Beans beans, good for the heart! The more you eat, the more you … like ‘em!
You know I just couldn’t resist!
Seriously, red beans are good for you — full of iron, protein, and vitamin B. And they’re good for the wallet too! You can feed nearly a dozen people for under $10. And that, my friends, is a blessing.
Red beans and rice is usually considered to be a typical Louisiana dish, but we eat plenty of red beans in South Alabama where the Creole tradition from our neighbors to the west seeps into our pots and pans and onto our table. Everybody makes them a little bit differently, but I think Brother hits the nail on the head every time he makes them. That’s why I’m sharing his recipe with you today along with this little truism from him: Creamy beans are a comfort to the soul…
And, since he’s a priest, you can trust what he says about your soul.
Brother John’s Red Beans and Rice
- 2 cups dried large red kidney beans (Camellia brand or China Doll is best.)
- 1 large yellow onion minced
- 2 stalks celery minced
- Three cloves of garlic minced
- 1 green bell pepper (not yellow or red) minced
- I large bay leaf or two small ones
- 2 tbsp. oil or bacon grease
- ½ tsp. dried thyme
- 2 lbs. smoked sausage, sliced –or-
- 2 large smoked ham hocks (excellent) –or-
- 1 lb. bacon (fried already and broken into bite-size pieces) –or-
- 1-½ lbs. ham bits and pieces
- 1 tbsp. salt
- 1 ½ tsp. freshly ground black pepper
- Your favorite cayenne pepper sauce to taste. (Red Dot or Crystal, etc.)
- The first step is to soak the beans. Here there are two methods, both equally good: the first is to soak the beans overnight in enough cold water to cover them by two inches. The second method is to put the dry beans in a pot and cover them with boiling water and let sit for thirty minutes. Either way you do it, it is essential that you pour the soaking water off the beans and give them a little rinse. This is what takes away all the “gas-making” effect of the beans.
- Put the beans in a good-sized pot with a lid, and cover them by one to two inches with fresh, cold water. Add salt and put on the stove to boil, stirring from time to time.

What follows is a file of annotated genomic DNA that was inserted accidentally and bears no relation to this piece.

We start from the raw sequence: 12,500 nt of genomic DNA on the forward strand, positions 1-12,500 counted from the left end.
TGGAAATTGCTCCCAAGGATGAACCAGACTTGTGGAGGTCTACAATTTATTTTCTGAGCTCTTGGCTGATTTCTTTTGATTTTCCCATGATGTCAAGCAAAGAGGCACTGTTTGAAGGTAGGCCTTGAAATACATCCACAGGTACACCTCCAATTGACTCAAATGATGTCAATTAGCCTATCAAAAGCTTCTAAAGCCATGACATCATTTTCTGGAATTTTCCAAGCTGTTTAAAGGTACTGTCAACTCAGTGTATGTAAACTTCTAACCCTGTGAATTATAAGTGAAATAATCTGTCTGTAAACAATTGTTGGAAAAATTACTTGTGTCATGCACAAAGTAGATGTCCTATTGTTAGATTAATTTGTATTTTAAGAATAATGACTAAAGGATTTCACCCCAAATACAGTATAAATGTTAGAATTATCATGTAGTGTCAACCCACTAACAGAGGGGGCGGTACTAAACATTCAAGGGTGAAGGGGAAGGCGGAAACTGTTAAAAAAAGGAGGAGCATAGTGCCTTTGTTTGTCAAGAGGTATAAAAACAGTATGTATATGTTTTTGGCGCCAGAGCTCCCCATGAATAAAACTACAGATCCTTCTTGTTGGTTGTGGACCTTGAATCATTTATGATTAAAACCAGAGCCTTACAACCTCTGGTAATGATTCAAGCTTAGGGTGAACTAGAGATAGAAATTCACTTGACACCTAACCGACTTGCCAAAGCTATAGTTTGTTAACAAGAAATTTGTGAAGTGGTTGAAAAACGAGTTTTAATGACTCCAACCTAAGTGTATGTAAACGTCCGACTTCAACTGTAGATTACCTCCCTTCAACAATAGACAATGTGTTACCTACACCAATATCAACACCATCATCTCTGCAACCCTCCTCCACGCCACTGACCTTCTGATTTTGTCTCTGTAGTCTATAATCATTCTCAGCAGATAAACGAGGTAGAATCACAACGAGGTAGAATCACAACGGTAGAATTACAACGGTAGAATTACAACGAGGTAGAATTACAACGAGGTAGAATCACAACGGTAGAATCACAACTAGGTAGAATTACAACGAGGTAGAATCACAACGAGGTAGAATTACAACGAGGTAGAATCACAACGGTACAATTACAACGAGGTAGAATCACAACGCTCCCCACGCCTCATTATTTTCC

- Meanwhile, mince your onion, celery, bell pepper, and garlic and fry it in a skillet in the hot oil until it “sweats” or appears translucent. You can also add the bay leaves and dried thyme at this stage, taking care not to break up the bay leaves. Once this “seasoning” is all cooked, add it to the boiling pot of beans.
- Brown the sausage in the skillet, removing it from the skillet with a slotted spoon or some such thing, in order to let the grease drain off a bit. Add it to the boiling pot of beans. If you use smoked ham hocks, this browning stage is not needed, nor if you are using ham pieces. Browning the sausage makes it look pretty, because if you put the raw sausage in the beans, it’s just going to look like boiled sausage on the plate, and it’s just not as pretty to eat.
- Once everything is in the pot, make sure it is at a furious boil, then cut it down to low heat or simmer, cover with a lid, and cook it, stirring about every five minutes, for at least an hour. If the beans look dry and need a little water, put a little boiling water in to keep them from scorching, but usually if the water is boiling out, it means the heat is too high.
- After about an hour, take out about ½ to 1 cup of the beans with a slotted spoon, leaving behind the juice, and mash ‘em on a plate with the back of a fork or a potato masher. Put the bean mash back in the pot, stirring thoroughly. This will make the beans nice and creamy.
- Taste for seasoning, add hot sauce to taste, and cook for another twenty minutes.
- Cut off the heat and let the beans settle for about three to five minutes.
- Serve with hot white rice, and voilá!